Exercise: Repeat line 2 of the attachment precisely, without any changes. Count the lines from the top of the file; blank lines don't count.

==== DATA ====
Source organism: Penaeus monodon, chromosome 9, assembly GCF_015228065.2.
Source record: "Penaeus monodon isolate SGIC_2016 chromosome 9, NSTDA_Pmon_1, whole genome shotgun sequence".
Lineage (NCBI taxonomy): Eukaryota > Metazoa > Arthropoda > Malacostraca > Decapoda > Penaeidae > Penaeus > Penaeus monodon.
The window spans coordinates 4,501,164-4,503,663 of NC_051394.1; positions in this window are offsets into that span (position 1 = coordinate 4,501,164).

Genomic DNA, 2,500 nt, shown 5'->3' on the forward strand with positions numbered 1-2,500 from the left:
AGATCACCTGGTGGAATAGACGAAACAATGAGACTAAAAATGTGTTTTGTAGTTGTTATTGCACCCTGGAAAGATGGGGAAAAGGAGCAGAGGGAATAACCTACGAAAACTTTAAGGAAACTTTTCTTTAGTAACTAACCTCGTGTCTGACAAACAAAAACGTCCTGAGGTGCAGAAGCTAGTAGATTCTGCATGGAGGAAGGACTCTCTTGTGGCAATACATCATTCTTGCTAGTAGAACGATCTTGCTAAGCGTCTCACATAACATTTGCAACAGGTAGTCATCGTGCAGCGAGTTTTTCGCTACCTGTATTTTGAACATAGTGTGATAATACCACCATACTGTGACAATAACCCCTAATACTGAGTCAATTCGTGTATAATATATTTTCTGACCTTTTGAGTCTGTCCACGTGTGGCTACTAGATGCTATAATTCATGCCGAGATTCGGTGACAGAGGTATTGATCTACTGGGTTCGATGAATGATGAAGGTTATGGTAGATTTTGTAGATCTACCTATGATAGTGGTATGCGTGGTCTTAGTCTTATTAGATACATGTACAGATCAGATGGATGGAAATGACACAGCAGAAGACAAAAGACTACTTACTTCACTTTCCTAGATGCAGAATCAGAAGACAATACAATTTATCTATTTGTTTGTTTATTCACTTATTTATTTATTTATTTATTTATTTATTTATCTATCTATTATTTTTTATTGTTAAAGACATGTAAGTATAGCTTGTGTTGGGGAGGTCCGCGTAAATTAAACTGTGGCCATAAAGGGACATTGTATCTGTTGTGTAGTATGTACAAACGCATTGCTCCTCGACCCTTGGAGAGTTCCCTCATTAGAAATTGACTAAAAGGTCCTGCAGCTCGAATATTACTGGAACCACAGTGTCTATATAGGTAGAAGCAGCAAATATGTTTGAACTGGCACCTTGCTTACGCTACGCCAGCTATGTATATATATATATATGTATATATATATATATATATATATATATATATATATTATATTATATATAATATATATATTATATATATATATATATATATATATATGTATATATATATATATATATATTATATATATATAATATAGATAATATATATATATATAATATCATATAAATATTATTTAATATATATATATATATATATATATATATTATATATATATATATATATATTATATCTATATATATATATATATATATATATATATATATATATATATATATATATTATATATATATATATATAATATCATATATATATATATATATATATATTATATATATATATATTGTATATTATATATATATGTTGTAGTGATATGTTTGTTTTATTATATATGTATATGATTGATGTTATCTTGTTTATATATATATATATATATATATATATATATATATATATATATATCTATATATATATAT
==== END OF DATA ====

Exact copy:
Source record: "Penaeus monodon isolate SGIC_2016 chromosome 9, NSTDA_Pmon_1, whole genome shotgun sequence".